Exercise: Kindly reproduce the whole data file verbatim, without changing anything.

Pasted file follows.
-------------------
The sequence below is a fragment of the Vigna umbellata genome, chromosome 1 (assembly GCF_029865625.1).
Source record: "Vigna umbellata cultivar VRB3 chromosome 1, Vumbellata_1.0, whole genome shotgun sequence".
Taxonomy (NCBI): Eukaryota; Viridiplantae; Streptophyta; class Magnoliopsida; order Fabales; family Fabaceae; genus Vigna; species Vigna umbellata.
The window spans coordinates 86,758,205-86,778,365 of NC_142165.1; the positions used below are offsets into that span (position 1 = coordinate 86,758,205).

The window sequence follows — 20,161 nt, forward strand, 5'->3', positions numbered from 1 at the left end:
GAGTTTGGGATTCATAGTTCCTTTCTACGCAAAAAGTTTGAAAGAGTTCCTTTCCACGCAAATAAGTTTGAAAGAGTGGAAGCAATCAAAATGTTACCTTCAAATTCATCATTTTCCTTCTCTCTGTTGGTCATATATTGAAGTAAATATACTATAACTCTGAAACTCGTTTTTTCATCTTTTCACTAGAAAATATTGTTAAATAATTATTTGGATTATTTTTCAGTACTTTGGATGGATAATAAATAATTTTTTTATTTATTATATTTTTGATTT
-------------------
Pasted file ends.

The sequence below is a fragment of the Vigna umbellata genome, chromosome 1 (assembly GCF_029865625.1).
Source record: "Vigna umbellata cultivar VRB3 chromosome 1, Vumbellata_1.0, whole genome shotgun sequence".
Taxonomy (NCBI): Eukaryota; Viridiplantae; Streptophyta; class Magnoliopsida; order Fabales; family Fabaceae; genus Vigna; species Vigna umbellata.
The window spans coordinates 86,758,205-86,778,365 of NC_142165.1; the positions used below are offsets into that span (position 1 = coordinate 86,758,205).

The window sequence follows — 20,161 nt, forward strand, 5'->3', positions numbered from 1 at the left end:
GAGTTTGGGATTCATAGTTCCTTTCTACGCAAAAAGTTTGAAAGAGTTCCTTTCCACGCAAATAAGTTTGAAAGAGTGGAAGCAATCAAAATGTTACCTTCAAATTCATCATTTTCCTTCTCTCTGTTGGTCATATATTGAAGTAAATATACTATAACTCTGAAACTCGTTTTTTCATCTTTTCACTAGAAAATATTGTTAAATAATTATTTGGATTATTTTTCAGTACTTTGGATGGATAATAAATAATTTTTTTATTTATTATATTTTTGATTT